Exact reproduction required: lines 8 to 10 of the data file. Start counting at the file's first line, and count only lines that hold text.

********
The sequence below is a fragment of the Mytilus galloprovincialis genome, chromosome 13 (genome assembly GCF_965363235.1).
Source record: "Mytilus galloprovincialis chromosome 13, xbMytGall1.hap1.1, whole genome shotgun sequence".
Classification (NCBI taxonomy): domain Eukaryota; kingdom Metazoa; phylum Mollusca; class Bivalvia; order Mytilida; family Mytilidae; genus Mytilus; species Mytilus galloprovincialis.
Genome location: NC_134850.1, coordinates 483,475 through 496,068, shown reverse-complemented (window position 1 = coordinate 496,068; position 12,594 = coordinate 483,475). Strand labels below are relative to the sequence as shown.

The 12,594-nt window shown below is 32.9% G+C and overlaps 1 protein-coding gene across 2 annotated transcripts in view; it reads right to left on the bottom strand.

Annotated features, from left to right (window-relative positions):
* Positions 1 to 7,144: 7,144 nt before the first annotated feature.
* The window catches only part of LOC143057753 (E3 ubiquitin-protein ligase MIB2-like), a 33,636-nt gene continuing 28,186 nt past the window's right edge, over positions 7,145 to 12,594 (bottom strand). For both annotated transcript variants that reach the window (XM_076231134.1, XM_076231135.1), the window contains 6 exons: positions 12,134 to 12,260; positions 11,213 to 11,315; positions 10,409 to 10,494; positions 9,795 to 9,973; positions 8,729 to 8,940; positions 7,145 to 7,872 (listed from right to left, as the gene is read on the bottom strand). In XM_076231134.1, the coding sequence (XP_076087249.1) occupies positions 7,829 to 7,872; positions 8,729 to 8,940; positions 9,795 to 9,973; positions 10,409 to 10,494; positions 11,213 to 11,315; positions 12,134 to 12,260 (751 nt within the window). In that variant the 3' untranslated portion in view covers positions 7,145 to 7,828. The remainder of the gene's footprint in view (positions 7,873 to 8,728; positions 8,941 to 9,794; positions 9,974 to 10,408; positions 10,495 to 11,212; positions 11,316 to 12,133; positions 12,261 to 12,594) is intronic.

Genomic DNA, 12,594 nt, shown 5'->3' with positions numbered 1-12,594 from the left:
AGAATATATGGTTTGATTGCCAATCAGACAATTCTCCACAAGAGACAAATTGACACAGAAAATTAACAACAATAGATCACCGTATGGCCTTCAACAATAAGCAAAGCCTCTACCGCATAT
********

* The window catches only part of LOC143057753 (E3 ubiquitin-protein ligase MIB2-like), a 33,636-nt gene continuing 28,186 nt past the window's right edge, over positions 7,145 to 12,594 (bottom strand). For both annotated transcript variants that reach the window (XM_076231134.1, XM_076231135.1), the window contains 6 exons: positions 12,134 to 12,260; positions 11,213 to 11,315; positions 10,409 to 10,494; positions 9,795 to 9,973; positions 8,729 to 8,940; positions 7,145 to 7,872 (listed from right to left, as the gene is read on the bottom strand). In XM_076231134.1, the coding sequence (XP_076087249.1) occupies positions 7,829 to 7,872; positions 8,729 to 8,940; positions 9,795 to 9,973; positions 10,409 to 10,494; positions 11,213 to 11,315; positions 12,134 to 12,260 (751 nt within the window). In that variant the 3' untranslated portion in view covers positions 7,145 to 7,828. The remainder of the gene's footprint in view (positions 7,873 to 8,728; positions 8,941 to 9,794; positions 9,974 to 10,408; positions 10,495 to 11,212; positions 11,316 to 12,133; positions 12,261 to 12,594) is intronic.

Genomic DNA, 12,594 nt, shown 5'->3' with positions numbered 1-12,594 from the left:
AGAATATATGGTTTGATTGCCAATCAGACAATTCTCCACAAGAGACAAATTGACACAGAAAATTAACAACAATAGATCACCGTATGGCCTTCAACAATAAGCAAAGCCTCTACCGCATAT